We know from physics that two objects dropped from the same height should hit the ground at exactly the same time, assuming they don’t get held back by air resistance. But do you remember exactly why that is?
Derek Muller from Veritasium helps explain how two differently-weighted balls can have completely different gravitational forces acting upon them, but still hit the ground at the same time. Now you will never forget it again, right?
Buzzing the Moon
NASA’s twin GRAIL spacecraft, Ebb and Flow, crashed into the Moon recently. Their fuel was exhausted, their mission to map lunar gravity complete. Fare thee well, fine ships. The video above is a view of their final days, skimming a mere 6 miles above the gorgeous lunar surface. I’m jealous.
"You are go for fly-by, GRAIL. The pattern is not full."
The two spacecraft orbited our rocky satellite, one lagging behind the other, sensing slight fluctuations in each other’s orbits caused by slight differences in the Moon’s gravity. For instance one passed over a spot with slightly stronger pull, it would dip ever so slightly. Communicating via microwaves, the other spacecraft would sense that dip. And so they flew, bobbing and weaving and mapping.
Technically, the Earth and the Moon aren’t perfect spheres. However, for all intents and purposes we can pretend they are, as they are certainly more perfectly round than a billiard ball. The Earth actually bulges slightly in the middle from the tug of the Moon’s gravity, like a tectonic high tide.
We know that everything with mass exerts gravity. Even the coffee cup currently next to me is pulling me toward it, and I’m pulling it toward me, however infinitesimally imperceptible that pull may be. Actually, that tug might be because I need coffee, but you get the idea. What most people don’t realize is that objects like the Earth and Moon don’t have evenly distributed mass, and likewise don’t have completely even gravity.
Everywhere on the Moon that there’s slightly denser, heavier rock, there’s slightly more gravity exerted above that spot. The GRAIL mission mapped the Moon’s blips and bulges in the greatest detail ever, giving us this abstract-art-like map:
If you want to read more about Earth’s lumpy gravity, check out this post by Phil Plait.
Can plants grow leaves up, roots down … in space?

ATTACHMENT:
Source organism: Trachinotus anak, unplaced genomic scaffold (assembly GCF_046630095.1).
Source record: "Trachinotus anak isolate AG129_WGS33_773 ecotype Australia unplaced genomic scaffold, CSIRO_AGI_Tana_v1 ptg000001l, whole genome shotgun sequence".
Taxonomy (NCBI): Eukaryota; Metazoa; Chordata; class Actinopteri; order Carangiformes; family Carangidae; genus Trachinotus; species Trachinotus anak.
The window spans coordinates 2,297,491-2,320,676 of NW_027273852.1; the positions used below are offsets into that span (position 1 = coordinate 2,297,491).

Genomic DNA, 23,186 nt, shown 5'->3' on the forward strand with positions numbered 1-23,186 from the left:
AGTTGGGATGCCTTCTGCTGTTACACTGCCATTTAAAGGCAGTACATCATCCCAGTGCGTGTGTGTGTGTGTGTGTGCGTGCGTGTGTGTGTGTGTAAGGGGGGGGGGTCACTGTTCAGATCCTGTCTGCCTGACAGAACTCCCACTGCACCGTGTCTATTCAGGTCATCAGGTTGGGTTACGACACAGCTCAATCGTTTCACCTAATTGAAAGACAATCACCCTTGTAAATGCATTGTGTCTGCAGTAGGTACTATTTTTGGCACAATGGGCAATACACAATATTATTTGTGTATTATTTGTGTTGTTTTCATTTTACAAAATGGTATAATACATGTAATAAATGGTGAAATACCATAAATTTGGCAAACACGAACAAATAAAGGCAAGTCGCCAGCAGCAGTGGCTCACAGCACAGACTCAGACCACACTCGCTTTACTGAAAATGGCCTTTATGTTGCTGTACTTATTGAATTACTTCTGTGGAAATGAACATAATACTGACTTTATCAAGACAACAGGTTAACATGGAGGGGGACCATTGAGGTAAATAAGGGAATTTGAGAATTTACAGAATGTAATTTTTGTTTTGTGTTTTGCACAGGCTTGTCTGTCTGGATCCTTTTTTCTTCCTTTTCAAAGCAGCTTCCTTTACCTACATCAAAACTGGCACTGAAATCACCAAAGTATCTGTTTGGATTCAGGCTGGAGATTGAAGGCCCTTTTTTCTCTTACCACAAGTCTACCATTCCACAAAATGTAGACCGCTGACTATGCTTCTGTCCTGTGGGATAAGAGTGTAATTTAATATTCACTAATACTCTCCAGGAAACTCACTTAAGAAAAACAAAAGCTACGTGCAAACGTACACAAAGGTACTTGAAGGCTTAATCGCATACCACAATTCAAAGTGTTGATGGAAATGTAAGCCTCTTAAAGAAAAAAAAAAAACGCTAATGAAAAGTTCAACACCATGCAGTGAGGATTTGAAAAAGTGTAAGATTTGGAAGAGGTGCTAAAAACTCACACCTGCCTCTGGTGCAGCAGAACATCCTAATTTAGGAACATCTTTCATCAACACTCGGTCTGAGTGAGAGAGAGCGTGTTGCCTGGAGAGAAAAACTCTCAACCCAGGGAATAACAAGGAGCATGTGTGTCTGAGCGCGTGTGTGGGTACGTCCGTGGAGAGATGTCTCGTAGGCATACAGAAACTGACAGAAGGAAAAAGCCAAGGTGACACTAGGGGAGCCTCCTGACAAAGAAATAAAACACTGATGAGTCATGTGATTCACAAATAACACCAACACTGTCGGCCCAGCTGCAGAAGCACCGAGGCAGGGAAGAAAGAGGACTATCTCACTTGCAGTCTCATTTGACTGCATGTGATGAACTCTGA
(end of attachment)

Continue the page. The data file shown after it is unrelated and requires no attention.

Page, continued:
Some new space science is helping to answer that. A plant experiment recently done on the International Space Station showed that plants do not need gravity in order to grow normal root patterns and send their leaves up toward the light. They grow more slowly, but as long as they have a light source above them, they are able to orient their direction of growth just fine (contrary to previous research).
We’ve all seen a houseplant grow toward the light, right? This is a phenomenon called positive phototropism. The microgravity experiment showed that when a plant senses light, it not only grows toward it but sends its roots the other way. The root effect is called negative phototropism, and it seems to be enough to get a normal looking plant in space.
Of course it’s not that simple, right? Nope. On Earth, it turns out that gravity does help, and plant roots have these dense little “molecular weights” that are pulled down by gravity and help a new seed orient the roots downward. They’re really cool. So it looks like, for now, that Earth plants use a combination of gravity and light to orient upleaves from downroots, and space plants can do almost as gooda job with light alone.
Bring on the space gardens! Whole Foods Lunar Base by 2020!! Would that count as organic?
(if you want to dig deep into the space plant biology, here’s the original paper)
Let’s put 2,000 ping pong balls and 30 teachers inside the vomit comet and see what happens!
Best science done with ping pong balls since these guys put 1,500 of them in a trashcan with a liquid nitrogen bomb.
NASA’s Grail Paints the Moon Abstract
It looks like some sort of modern art piece, but this actually represents the most high-resolution gravity map of the Moon ever created. Wait, scratch that. The highest resolution gravity map of anything in space, including Earth. The Earth, Moon and other celestial bodies look round, but they (and their gravity) aren’t perfectly even and spherical.
The GRAIL mission uses a pair of satellites orbiting the Moon who sense the slight bumps and blips in gravity by watching how their position relative to one another changes. We’ve looked at how that works before. The colors in the photo represent tiny fluctuations in the Moon’s gravity, just like we see on Earth.